Criminal Justice

Constant filming of police officers is 'impacting their judgment,' Chicago Mayor Rahm Emanuel says

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Chicago police are not acting proactively, because they fear that citizens will film their actions and use it against them, or post the footage to social media, the city’s mayor Rahm Emanuel told U.S. Attorney General Loretta Lynch in a recent meeting.

The meeting, which was private, included police chiefs of large cities, FBI officials and a Washington Post reporter, the Chicago Sun-Times reports.

“We have allowed our police department to get fetal, and it is having a direct consequence,” Emanuel reportedly said. “They have pulled back from the ability to interdict … they don’t want to be a news story themselves, they don’t want their career ended early, and it’s having an impact.”

At an unrelated press conference Friday, Emanuel said when asked about his statement during the meeting with Lynch: “It’s impacting their judgment of whether they get out of the car or not. And that is having an impact.”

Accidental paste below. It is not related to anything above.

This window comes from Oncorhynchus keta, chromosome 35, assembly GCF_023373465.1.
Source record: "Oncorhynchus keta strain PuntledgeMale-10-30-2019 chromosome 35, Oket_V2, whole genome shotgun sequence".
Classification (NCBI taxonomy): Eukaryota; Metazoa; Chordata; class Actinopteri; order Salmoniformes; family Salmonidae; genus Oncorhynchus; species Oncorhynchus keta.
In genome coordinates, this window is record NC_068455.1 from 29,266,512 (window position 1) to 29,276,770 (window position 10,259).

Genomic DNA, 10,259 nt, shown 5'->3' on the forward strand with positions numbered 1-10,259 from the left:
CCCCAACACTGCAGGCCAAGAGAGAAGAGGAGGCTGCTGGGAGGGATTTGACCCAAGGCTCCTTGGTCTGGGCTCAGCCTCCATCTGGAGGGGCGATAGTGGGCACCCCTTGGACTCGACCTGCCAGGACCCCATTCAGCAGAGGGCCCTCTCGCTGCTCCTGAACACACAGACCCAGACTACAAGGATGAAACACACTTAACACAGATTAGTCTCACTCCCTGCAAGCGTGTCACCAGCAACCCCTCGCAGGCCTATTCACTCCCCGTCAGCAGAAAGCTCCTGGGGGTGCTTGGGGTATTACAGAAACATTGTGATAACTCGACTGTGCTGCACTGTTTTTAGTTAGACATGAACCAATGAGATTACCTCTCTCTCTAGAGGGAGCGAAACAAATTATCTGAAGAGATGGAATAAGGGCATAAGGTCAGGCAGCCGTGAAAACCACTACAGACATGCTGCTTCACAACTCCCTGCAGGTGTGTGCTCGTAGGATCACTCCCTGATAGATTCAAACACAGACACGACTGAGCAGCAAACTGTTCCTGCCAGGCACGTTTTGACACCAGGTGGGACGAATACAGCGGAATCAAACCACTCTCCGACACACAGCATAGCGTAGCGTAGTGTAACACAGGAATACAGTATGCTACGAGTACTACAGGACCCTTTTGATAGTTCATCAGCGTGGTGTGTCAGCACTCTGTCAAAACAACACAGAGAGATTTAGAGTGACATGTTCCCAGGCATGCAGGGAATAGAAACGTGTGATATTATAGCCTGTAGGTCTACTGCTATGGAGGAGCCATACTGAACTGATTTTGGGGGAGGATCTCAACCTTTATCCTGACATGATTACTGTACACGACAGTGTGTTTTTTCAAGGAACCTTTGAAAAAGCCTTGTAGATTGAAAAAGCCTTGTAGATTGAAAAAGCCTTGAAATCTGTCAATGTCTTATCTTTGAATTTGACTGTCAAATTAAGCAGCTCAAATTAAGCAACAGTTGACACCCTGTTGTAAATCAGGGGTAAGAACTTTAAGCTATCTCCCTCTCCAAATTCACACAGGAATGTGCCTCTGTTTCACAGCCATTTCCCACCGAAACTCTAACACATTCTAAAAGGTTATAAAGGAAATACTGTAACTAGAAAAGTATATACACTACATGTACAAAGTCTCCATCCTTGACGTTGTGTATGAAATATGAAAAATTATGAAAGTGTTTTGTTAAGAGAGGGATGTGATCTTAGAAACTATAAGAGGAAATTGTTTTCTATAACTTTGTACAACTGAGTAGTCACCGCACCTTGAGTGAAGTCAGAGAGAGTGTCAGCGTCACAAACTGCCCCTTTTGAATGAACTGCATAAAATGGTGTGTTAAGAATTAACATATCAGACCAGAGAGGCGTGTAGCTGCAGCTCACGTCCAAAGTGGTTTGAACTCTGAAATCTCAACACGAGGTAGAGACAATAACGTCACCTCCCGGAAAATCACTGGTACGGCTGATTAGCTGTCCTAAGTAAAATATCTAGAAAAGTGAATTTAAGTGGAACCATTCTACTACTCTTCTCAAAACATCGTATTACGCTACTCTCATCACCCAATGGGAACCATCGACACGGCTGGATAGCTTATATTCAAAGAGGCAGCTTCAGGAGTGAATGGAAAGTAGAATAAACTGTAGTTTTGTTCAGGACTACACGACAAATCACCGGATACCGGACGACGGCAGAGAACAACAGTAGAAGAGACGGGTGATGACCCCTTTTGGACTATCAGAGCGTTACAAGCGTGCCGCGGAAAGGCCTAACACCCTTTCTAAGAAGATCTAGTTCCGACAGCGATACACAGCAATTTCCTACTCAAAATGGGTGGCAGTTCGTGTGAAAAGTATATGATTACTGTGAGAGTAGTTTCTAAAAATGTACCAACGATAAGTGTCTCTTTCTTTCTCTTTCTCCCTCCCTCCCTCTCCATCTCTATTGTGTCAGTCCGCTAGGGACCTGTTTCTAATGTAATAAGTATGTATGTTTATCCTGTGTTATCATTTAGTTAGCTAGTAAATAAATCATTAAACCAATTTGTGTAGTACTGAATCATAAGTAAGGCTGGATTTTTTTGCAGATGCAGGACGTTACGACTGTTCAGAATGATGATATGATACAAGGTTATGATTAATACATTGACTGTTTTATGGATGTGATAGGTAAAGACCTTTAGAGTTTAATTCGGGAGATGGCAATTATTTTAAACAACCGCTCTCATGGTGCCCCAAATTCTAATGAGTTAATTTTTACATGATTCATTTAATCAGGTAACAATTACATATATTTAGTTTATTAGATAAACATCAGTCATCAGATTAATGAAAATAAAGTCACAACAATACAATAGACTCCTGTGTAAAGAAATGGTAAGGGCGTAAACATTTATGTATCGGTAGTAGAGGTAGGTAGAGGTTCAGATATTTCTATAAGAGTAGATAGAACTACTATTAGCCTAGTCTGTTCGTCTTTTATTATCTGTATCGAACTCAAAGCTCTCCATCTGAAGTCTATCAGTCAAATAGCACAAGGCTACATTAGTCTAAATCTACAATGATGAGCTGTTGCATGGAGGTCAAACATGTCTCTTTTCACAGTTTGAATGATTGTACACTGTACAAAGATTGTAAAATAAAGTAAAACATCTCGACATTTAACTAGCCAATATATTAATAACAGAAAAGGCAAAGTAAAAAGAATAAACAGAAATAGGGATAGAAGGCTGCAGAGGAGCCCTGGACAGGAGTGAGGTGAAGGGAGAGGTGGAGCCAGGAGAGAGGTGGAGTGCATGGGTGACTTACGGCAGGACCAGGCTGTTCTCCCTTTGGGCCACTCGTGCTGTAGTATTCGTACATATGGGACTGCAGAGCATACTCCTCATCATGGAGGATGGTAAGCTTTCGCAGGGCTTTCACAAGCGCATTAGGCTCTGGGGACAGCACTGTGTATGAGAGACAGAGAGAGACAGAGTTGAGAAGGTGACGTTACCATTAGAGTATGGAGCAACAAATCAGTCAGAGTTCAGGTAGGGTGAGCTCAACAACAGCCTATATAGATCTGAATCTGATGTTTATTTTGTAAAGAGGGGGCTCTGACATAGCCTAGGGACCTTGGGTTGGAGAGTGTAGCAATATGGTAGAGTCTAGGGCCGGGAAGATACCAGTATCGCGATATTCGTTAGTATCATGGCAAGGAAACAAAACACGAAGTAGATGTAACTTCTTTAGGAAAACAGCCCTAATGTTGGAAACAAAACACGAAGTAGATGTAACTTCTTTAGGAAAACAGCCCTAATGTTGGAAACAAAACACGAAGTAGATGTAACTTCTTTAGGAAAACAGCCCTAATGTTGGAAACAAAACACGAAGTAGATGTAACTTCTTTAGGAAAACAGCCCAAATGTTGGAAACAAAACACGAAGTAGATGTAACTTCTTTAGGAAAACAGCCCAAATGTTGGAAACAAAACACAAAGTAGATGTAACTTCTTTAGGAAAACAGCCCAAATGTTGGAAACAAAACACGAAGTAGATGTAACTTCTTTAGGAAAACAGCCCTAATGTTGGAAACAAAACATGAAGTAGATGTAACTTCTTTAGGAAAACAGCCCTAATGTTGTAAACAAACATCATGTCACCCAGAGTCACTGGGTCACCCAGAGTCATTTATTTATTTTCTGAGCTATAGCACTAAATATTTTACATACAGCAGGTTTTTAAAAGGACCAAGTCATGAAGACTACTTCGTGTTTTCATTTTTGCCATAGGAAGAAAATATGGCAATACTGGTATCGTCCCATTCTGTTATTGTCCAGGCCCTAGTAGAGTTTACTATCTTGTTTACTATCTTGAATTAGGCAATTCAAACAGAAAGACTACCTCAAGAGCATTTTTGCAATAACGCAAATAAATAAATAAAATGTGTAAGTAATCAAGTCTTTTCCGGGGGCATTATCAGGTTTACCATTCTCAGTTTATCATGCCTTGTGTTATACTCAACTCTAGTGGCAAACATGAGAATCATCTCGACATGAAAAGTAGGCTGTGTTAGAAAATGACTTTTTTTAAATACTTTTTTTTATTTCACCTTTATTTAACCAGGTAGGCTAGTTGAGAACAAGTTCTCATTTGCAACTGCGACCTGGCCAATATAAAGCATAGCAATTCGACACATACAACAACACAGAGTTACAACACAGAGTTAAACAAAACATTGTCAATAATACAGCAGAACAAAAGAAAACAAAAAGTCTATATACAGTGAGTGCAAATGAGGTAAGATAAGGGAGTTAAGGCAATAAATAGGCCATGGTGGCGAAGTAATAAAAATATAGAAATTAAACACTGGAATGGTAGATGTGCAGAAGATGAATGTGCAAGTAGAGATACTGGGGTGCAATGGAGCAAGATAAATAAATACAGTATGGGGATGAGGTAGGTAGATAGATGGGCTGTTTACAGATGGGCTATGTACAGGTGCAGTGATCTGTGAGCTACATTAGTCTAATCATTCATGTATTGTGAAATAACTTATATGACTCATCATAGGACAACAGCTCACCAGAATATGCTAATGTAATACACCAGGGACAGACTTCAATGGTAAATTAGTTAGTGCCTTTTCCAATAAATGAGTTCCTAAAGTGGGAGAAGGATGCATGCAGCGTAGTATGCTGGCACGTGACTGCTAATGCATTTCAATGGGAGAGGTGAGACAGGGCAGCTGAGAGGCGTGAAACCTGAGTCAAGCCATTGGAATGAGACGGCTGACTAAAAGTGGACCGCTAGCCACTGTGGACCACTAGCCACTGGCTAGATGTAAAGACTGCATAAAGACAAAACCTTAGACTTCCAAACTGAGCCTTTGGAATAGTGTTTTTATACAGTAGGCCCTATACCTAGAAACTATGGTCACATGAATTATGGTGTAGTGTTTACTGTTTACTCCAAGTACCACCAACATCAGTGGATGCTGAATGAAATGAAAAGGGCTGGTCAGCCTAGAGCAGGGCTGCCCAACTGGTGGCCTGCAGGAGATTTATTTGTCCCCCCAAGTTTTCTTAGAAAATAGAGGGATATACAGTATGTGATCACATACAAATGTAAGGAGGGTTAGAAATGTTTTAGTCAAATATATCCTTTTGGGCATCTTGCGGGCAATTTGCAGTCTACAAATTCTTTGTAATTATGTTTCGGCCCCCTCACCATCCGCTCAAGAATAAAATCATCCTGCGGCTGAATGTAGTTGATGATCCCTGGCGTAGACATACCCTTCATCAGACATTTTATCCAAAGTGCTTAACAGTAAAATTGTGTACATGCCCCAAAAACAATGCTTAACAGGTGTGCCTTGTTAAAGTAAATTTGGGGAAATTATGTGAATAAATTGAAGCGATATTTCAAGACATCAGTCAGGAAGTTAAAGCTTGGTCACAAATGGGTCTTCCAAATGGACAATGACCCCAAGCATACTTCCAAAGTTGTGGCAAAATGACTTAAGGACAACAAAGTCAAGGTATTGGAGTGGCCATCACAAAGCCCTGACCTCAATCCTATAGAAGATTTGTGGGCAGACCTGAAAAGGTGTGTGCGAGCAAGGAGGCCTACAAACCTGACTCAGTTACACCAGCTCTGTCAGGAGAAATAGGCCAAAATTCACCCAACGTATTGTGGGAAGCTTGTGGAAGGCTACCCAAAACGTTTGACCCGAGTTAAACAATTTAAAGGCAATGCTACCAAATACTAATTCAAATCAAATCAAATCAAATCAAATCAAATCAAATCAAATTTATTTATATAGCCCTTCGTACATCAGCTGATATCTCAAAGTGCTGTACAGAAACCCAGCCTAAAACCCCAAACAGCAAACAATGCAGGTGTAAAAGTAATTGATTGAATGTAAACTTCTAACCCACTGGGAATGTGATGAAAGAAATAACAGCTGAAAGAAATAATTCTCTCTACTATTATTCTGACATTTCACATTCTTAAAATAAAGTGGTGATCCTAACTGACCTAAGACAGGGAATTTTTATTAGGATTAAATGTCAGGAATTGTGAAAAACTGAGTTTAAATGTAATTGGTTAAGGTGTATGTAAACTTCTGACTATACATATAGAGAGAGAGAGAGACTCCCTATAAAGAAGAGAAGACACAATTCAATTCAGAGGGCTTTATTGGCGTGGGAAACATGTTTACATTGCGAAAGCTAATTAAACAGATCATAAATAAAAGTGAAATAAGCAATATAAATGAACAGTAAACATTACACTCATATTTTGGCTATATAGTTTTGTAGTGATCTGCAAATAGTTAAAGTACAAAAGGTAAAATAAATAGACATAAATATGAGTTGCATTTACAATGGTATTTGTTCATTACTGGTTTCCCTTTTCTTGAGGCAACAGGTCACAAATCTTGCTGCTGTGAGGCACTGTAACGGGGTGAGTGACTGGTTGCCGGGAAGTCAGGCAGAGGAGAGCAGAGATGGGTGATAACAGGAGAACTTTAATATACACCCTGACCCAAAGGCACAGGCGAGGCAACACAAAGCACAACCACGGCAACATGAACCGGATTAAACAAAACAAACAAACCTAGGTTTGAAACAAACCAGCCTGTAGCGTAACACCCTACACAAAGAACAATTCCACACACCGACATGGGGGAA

Emanuel said he came to this conclusion after meeting with officers in the Ogden District on Chicago’s West Side. In a “post-Ferguson, post-Baltimore, post-New York” world, officers are sometimes hesitant in some situations, he said.

The Sun-Times also notes that, according to police department numbers, there have been 359 murders in Chicago through Sept. 27 while there were only 296 during the same time period in 2014.

Dean Angelo, president of Chicago’s Fraternal Order of Police, disputes the assertion that Chicago police officers are no longer proactive. “That being said, I do believe that officers are well aware of being recorded. Members regularly relate to us that nearly every traffic and street stop are being recorded.”

Chicago has had to settle some cases in the last year or so in which plaintiffs relied on video footage.

In June, the city settled a police shooting case for $5 million. Police maintained that LaQuan McDonald threatened police with a knife, but his family, relying on video footage from a police dashboard camera, argued that the 17-year old was walking away while he was shot and killed, NBC Chicago reported.

Another case with video footage, which settled for $150,000 in 2014, involved Chicago police raiding a tanning salon, hitting the manager while she was handcuffed and threatening to kill her and her family. The business captured the incident on its security camera, which used cloud-based storage. The court dismissed aggravated battery charges against the manager after viewing the video footage.

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